Creamy Lather: Canola oil, Cocoa Butter*, Hempseed oil, Jojoba*

Oils that condition 
Apricot Kernal oil*, Avocado oil*, Castor oil, Cocoa Butter, Corn oil, Grapeseed oil, Hempseed oil, Jojoba, Mango Butter*, Olive oil, Rice Bran oil, Shea Butter*, Sweet Almond oil

*denotes oils that should be used to 'Superfat'. Superfatting oils are meant to be in your soap not to become soap itself but  to add moisturising and conditioning properties to your bars.

Using Palm oil in Soap Making

A huge controversy in soap making centres around the use of Palm oil. Also known as vegetable-tallow, it has the same soap making properties as animal fat and is also very inexpensive. Being also extremely versatile, you'll find Palm oil used in everything from Crisco, to chocolate, to cookies to the oil used to deep fry foods. If you look on the ingredients list of a food item and see 'vegetable fat' or 'vegetable oil' it's very likely that the item contains Palm oil. Because of its low cost and versatility, Palm oil has now become the most used oil worldwide and it's now estimated that 33% of all edible oil used is Palm. Due to the high demand, supply has had to increase and Rainforests across Indonesia are being slashed and burned to create more land to farm it. This has led to devastating loss of habitat for animals such as Orangutans and so many producers and consumers now avoid Palm oil and products made using it.

If you're a fan of Palm oil, there are alternatives to using the standard variety. Tallow (beef fat) has nearly the same saponification (soap creation) values as Palm oil. If you'd like to make Vegan or Vegetarian products then consider using Sustainably Sourced Palm oil. Just a little more expensive than the more common Palm, it should clearly have a logo on the box from the RSPO (Roundtable on Sustainable Palm Oil) which means that this third party has certified that the palm oil comes from plantations that meet their sustainability and ethical guidelines. Palm oil is not a requirement for soap making though and there are plenty of great recipes that don't use it at all.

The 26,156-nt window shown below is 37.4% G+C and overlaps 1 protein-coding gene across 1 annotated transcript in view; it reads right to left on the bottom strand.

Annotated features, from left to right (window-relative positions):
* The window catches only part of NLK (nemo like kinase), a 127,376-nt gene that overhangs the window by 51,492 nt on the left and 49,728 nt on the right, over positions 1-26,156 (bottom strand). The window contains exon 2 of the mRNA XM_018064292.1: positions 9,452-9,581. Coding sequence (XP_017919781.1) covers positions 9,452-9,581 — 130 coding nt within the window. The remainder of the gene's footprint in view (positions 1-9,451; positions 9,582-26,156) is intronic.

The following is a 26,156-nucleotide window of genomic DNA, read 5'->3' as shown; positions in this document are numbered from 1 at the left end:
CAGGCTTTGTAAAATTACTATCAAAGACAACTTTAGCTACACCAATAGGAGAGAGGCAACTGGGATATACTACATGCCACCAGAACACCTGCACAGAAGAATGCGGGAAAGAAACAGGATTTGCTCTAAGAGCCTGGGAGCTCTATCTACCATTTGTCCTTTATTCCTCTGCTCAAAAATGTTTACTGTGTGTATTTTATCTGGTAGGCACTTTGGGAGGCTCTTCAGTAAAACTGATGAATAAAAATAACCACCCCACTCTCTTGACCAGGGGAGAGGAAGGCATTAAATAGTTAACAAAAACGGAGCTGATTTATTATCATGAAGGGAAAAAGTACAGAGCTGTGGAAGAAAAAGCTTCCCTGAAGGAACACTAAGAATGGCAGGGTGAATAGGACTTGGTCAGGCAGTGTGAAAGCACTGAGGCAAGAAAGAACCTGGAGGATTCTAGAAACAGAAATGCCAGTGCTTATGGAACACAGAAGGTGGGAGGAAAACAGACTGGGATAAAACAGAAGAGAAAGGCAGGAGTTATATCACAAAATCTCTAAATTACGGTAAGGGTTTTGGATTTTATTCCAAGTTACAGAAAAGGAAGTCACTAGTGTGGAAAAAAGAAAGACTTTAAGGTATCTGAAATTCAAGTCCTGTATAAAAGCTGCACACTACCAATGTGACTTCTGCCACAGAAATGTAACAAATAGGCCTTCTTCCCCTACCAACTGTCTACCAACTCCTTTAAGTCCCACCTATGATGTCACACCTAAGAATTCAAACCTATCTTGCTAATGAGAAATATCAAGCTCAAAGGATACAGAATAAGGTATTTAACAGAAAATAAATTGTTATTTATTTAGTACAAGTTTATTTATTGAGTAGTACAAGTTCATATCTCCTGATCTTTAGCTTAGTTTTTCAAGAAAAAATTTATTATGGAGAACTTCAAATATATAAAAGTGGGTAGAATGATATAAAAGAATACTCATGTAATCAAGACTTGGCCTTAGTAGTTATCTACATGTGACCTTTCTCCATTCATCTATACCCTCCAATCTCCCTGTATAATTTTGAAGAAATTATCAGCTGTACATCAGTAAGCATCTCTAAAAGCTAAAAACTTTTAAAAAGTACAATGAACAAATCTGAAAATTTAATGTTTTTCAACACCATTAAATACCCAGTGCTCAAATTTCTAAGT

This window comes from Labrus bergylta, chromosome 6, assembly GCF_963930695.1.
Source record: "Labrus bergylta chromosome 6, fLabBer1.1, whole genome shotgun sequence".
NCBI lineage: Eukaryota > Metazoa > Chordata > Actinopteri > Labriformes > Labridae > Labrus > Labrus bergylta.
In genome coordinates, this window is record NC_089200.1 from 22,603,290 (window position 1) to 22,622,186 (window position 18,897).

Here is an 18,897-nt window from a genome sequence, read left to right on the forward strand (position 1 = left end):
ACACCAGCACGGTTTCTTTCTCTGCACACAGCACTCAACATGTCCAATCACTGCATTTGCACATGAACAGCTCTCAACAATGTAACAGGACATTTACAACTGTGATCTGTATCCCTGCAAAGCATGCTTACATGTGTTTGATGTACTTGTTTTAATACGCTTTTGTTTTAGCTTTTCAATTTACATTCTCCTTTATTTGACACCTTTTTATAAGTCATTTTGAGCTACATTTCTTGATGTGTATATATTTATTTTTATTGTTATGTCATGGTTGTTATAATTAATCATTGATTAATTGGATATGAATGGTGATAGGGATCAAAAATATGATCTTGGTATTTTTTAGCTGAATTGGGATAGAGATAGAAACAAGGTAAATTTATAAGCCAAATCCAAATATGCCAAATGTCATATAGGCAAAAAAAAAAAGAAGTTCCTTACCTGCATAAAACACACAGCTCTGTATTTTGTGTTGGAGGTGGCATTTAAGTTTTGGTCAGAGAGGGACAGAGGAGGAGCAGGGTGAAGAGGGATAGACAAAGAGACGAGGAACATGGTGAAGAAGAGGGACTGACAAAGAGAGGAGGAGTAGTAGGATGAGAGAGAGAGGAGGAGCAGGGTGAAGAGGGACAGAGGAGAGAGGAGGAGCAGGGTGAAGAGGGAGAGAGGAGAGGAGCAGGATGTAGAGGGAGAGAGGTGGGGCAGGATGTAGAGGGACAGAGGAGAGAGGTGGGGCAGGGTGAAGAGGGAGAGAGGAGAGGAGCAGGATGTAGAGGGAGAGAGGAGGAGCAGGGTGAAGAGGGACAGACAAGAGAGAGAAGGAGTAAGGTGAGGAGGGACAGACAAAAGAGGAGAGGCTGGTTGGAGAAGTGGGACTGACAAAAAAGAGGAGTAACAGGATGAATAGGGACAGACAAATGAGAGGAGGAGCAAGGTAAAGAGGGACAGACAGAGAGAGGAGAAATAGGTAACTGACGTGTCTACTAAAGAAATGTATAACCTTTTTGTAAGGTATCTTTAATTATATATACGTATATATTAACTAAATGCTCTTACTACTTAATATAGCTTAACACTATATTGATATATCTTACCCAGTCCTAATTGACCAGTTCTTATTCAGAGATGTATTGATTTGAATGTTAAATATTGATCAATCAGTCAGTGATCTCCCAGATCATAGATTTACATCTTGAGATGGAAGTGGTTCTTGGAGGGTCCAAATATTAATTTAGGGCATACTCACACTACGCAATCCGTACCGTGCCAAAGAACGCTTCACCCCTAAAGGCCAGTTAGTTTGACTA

Soap Recipe Calculators

Every type of oil has what is called a saponification value - a number used to calculate how much lye you'll need to turn it into soap. You can calculate this by hand but it's far easier and in many cases more accurate (think human error) to use an online soap calculator. There are two that I know of online: Brambleberry's Lye Calculator, which is fairly simple to use, and the SoapCalc, which is the one I use and recommend. It's not particularly pretty to look at and has a lot of information that you won't know or understand at first but will work for even the most novice soap maker in telling you how balanced your formula is and how much lye (NaOH) you'll need.

After entering in the presets that I've listed for fields 1-4 in the below image, the most important information to add  is the list of oils you're using and the percentages you'd like to use. Field 5 shows the soap qualities for each oil in the list and is not something you enter anything into manually. 



Once you've finished, click the 'Calculate Recipe' button and then 'View or Print Recipe' to see the full recipe including the required water and lye amounts. If you're just playing around with oil percentages at this point look at the bottom of the second screen that pops up for a list of Soap Bar Qualities. It shows both the suggested range and where your recipe falls in the range and is very helpful in telling you if that particular formula will be any good. The FAQ section for the SoapCalc can be found at this link.